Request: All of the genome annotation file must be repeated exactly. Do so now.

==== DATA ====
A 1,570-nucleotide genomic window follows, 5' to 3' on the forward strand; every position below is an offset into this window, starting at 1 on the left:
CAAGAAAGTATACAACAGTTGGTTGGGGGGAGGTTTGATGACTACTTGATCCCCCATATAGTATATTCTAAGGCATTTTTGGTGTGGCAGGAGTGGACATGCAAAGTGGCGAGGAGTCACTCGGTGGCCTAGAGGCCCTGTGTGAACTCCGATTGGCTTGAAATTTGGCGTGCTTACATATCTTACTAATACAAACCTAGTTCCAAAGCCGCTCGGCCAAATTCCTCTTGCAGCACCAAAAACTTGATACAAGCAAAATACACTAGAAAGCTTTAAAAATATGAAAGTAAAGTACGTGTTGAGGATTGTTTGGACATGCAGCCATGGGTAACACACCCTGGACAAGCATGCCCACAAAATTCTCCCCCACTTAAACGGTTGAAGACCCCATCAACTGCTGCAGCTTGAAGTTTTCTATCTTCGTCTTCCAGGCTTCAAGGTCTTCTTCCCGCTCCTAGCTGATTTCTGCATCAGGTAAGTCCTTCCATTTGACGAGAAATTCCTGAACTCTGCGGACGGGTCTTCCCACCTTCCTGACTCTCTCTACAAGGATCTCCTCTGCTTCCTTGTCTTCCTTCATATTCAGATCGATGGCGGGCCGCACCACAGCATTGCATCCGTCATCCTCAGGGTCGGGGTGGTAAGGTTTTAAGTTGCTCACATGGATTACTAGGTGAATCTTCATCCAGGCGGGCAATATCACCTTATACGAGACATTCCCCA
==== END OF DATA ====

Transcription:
A 1,570-nucleotide genomic window follows, 5' to 3' on the forward strand; every position below is an offset into this window, starting at 1 on the left:
CAAGAAAGTATACAACAGTTGGTTGGGGGGAGGTTTGATGACTACTTGATCCCCCATATAGTATATTCTAAGGCATTTTTGGTGTGGCAGGAGTGGACATGCAAAGTGGCGAGGAGTCACTCGGTGGCCTAGAGGCCCTGTGTGAACTCCGATTGGCTTGAAATTTGGCGTGCTTACATATCTTACTAATACAAACCTAGTTCCAAAGCCGCTCGGCCAAATTCCTCTTGCAGCACCAAAAACTTGATACAAGCAAAATACACTAGAAAGCTTTAAAAATATGAAAGTAAAGTACGTGTTGAGGATTGTTTGGACATGCAGCCATGGGTAACACACCCTGGACAAGCATGCCCACAAAATTCTCCCCCACTTAAACGGTTGAAGACCCCATCAACTGCTGCAGCTTGAAGTTTTCTATCTTCGTCTTCCAGGCTTCAAGGTCTTCTTCCCGCTCCTAGCTGATTTCTGCATCAGGTAAGTCCTTCCATTTGACGAGAAATTCCTGAACTCTGCGGACGGGTCTTCCCACCTTCCTGACTCTCTCTACAAGGATCTCCTCTGCTTCCTTGTCTTCCTTCATATTCAGATCGATGGCGGGCCGCACCACAGCATTGCATCCGTCATCCTCAGGGTCGGGGTGGTAAGGTTTTAAGTTGCTCACATGGATTACTAGGTGAATCTTCATCCAGGCGGGCAATATCACCTTATACGAGACATTCCCCA